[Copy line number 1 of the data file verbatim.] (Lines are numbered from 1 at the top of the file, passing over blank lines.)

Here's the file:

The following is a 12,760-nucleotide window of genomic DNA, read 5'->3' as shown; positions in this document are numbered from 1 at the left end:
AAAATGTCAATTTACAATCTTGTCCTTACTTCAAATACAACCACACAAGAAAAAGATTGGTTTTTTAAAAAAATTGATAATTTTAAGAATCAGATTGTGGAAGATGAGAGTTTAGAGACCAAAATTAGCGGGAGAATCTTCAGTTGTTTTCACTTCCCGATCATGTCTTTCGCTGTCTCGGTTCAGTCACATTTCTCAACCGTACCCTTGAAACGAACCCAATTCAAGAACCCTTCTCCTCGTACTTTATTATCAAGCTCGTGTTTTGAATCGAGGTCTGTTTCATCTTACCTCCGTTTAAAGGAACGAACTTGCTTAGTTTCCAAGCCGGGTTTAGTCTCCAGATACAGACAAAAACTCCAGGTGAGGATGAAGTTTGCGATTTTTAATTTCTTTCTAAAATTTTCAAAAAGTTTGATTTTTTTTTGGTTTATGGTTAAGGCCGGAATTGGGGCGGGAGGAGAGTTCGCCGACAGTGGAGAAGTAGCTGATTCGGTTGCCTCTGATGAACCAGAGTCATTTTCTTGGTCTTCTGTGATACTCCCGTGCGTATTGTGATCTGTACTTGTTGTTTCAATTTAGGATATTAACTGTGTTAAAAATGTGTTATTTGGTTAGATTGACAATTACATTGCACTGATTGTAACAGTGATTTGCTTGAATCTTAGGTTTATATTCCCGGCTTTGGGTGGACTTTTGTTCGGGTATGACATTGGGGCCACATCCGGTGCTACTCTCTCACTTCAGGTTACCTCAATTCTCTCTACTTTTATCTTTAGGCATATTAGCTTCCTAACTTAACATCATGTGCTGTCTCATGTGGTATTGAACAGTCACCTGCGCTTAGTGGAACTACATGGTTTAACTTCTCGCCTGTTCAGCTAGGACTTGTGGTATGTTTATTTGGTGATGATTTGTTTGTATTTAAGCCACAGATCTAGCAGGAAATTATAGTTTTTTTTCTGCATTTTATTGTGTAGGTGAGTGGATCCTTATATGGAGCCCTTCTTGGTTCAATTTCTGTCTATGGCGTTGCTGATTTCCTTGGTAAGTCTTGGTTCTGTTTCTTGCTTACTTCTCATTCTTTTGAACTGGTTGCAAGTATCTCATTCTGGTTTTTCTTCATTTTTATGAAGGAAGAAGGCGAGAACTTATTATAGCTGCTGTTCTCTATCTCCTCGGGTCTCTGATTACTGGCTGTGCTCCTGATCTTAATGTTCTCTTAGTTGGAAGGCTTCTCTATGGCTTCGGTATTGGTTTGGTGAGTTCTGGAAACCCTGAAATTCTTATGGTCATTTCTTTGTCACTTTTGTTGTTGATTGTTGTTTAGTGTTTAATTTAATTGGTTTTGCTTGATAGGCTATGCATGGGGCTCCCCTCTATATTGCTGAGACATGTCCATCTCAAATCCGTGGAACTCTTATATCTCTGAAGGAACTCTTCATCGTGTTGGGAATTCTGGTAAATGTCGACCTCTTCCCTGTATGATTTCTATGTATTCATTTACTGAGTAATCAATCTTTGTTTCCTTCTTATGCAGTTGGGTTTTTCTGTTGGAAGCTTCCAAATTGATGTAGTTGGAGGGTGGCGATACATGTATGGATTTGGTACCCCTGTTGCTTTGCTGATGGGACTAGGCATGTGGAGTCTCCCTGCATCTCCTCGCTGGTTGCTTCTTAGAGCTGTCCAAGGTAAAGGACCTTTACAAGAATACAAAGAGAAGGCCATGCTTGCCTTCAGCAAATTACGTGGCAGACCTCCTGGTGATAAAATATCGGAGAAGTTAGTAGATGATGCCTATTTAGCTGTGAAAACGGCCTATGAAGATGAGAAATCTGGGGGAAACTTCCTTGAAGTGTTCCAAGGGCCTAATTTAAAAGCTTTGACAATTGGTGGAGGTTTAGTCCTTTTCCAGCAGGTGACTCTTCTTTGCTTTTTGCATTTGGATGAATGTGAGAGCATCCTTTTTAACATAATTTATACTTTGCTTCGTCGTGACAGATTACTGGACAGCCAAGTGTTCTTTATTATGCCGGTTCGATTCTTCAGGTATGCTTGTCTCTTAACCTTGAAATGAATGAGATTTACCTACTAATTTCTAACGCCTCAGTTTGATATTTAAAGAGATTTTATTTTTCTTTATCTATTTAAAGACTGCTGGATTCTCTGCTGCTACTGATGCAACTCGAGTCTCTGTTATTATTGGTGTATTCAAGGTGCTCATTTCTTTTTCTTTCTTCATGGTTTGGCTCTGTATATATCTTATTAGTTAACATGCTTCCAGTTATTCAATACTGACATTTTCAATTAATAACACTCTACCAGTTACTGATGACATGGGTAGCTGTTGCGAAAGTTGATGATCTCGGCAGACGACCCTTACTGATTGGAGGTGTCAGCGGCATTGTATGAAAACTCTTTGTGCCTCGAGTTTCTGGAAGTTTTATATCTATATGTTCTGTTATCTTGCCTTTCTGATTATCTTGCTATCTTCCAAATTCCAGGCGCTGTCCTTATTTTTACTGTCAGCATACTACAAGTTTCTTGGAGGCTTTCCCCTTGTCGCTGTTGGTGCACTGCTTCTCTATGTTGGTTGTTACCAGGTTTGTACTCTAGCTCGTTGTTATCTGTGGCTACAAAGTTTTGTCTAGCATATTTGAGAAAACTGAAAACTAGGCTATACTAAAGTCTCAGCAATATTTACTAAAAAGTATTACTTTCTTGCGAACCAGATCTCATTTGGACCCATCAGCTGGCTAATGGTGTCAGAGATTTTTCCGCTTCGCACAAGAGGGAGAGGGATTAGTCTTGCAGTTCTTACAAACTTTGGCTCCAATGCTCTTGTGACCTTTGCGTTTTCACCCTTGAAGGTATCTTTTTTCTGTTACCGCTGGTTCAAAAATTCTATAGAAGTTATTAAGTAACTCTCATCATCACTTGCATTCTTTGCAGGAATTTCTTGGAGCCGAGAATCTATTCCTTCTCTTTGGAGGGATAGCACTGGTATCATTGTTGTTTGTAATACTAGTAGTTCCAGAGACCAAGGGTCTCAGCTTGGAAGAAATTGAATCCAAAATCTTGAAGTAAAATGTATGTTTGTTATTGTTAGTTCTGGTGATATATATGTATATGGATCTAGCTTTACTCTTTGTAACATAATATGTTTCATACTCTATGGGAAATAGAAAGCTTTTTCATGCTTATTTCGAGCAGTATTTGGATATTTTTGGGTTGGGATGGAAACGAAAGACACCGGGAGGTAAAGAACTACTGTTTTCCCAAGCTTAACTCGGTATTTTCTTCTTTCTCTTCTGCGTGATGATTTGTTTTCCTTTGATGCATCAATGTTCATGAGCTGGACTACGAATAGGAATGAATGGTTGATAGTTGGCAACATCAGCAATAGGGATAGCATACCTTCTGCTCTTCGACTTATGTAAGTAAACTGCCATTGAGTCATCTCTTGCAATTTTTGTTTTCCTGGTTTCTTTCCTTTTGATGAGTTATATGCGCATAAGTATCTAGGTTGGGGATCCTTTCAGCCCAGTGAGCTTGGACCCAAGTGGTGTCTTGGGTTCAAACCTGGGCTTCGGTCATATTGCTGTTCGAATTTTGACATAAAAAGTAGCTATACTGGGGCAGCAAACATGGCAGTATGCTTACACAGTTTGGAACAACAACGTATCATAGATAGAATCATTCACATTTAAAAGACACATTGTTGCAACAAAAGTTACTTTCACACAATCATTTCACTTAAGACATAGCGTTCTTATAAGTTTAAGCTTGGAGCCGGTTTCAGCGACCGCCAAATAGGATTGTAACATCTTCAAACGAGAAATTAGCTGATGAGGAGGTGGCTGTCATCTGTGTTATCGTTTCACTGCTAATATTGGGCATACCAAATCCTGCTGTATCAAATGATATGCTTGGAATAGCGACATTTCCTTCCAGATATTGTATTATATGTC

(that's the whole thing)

The following is a 12,760-nucleotide window of genomic DNA, read 5'->3' as shown; positions in this document are numbered from 1 at the left end: